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The simplest way is to connect both the left and right channel speaker wires from your amp or receiver into the speaker wire connections on the back of the sub labeled "From Amplifier"
Then connect speaker wires from the adjacent terminals labeled "To Speakers"
What you are essentially doing now is using the internal crossover of the subwoofer where you determine at what frequency the sub begins to blend with the other speakers.
This is done with the Crossover knob just above the speaker wire connections.
Whatever you have this set to, the main volume will now raise and lower the volume of the sub and main speaker together but you can still make the sub louder or softer as compared to the main speakers by using the subs volume control.
Defeat all tone controls on your preamp or receiver and use only the crossover knob and sub volume until you achieve a seamless blend where you cannot tell where the sub is and it is an extension of the speakers from where you will be sitting.
DO not evaluate from the sub itself because the room shape and acoustics are drastically different everywhere ESPECIALLY when you are dealing with bass frequencies.
I manage to slove to my DPX-U5120 Subwoofer level adjustment. In STANDBY mode, Press the Main Volume button and turn to Setting, turn until you find the SW Preout, Swith to normal mode, its won't work if u switch to REAR
Go back to CD/USB Mode, Then Press the Main Volume and find Audio Adjustment and now u can find the Subwoofer Level , Sub Phrase and Sub LPF adjustment.. Um Glad i found this and Happy Setting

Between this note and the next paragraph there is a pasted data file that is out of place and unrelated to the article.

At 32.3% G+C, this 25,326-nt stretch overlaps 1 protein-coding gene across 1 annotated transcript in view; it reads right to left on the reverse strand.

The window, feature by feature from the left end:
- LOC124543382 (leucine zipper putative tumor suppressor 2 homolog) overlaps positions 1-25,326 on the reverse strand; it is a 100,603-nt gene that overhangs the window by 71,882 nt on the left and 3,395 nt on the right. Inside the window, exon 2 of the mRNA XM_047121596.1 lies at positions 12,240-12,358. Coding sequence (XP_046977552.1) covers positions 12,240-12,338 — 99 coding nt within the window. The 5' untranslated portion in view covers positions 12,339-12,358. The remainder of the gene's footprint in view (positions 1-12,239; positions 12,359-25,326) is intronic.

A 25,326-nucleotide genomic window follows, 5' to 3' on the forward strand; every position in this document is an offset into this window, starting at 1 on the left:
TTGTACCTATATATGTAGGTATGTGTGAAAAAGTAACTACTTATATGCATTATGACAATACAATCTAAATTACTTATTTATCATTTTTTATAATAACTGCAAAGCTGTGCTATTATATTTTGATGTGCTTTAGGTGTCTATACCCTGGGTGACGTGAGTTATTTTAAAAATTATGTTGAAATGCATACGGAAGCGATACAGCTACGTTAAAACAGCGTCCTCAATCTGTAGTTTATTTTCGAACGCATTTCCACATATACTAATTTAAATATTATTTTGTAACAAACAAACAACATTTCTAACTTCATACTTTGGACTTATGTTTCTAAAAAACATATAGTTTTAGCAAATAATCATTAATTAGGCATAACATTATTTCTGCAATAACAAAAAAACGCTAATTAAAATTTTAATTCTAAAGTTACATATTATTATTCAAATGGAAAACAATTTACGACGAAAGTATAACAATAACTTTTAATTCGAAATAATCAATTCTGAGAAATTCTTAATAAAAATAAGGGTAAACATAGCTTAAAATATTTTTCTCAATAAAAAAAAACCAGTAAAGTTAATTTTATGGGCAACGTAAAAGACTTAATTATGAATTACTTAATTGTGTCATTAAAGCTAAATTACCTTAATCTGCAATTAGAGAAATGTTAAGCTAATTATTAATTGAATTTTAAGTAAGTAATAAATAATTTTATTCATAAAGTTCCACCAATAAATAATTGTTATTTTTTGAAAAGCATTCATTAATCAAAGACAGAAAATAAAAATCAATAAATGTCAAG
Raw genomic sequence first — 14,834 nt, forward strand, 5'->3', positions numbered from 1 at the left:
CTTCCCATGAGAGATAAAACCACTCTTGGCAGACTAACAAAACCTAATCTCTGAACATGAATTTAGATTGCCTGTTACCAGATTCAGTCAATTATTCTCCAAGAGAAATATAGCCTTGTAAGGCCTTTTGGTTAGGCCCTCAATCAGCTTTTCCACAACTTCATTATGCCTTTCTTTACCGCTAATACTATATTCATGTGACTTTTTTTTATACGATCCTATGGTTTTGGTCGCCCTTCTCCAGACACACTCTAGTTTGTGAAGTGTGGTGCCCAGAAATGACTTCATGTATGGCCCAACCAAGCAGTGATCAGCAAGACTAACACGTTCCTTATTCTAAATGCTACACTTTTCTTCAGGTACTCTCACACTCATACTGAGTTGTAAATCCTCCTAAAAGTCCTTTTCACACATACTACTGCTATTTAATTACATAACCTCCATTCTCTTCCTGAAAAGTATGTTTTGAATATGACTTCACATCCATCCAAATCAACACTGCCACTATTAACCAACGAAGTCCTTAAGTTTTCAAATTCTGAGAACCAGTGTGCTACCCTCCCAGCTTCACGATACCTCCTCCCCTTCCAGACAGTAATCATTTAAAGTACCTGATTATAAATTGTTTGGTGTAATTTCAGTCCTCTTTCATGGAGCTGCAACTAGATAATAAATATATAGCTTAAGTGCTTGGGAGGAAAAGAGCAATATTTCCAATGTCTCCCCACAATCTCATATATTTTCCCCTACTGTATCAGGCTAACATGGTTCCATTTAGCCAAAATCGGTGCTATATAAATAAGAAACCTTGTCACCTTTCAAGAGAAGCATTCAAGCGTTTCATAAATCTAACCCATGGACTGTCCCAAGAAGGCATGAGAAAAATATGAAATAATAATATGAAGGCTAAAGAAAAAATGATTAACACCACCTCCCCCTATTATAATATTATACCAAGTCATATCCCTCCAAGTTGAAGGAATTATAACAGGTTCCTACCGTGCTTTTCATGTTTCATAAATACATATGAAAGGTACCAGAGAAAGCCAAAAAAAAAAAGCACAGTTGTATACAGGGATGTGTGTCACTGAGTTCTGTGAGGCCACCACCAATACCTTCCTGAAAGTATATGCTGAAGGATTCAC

You COULD run the Main speaker output to the large Red/Black speaker inputs, then some more wires Out from the other Red/Black connectors to your Main Speakers. That way your amp volume control will affect both equally.
Tweak the sub volume, crossover and phase to match it up to your mains.
It doesn't have a specific low-frequency or subwoofer output.
Depending on your unnamed subwoofer we may be able to work something out. Any sub should be able to work with a full-range Line Level feed.
If you use a Line Level input you won't have volume control of the sub through the receiver.
That would be available at either Tape Out or Aux Out. Just run an RCA pair (or combined to one male out if that's what the sub amp requires).
Whichever one you use, you won't be able to activate that function for listening as it would remove the input to the sub amp.
If your sub accepts speaker level High Level inputs you could drive it with speaker outputs and yoi WOULD have some volume control, assuming the sub had a way to match its initial volume to your other speakers.
Of course, the manual for your sub might explain some of this, too.
Have a good look at your set up in regards to volume output to each channels .
you may have only one channel working due to volume turn down or a faulty connection from the console head unit .
After going through all these , i would suggest to get your sub amp checked as you may have a faulty amp .
Try adjusting the frequency cut off of the sub and also play with the gain control on the sub. Turn your system up to where your front speakers are sounding as you like. Then try adjusting the sub to match the fronts so you have a good balance and blend.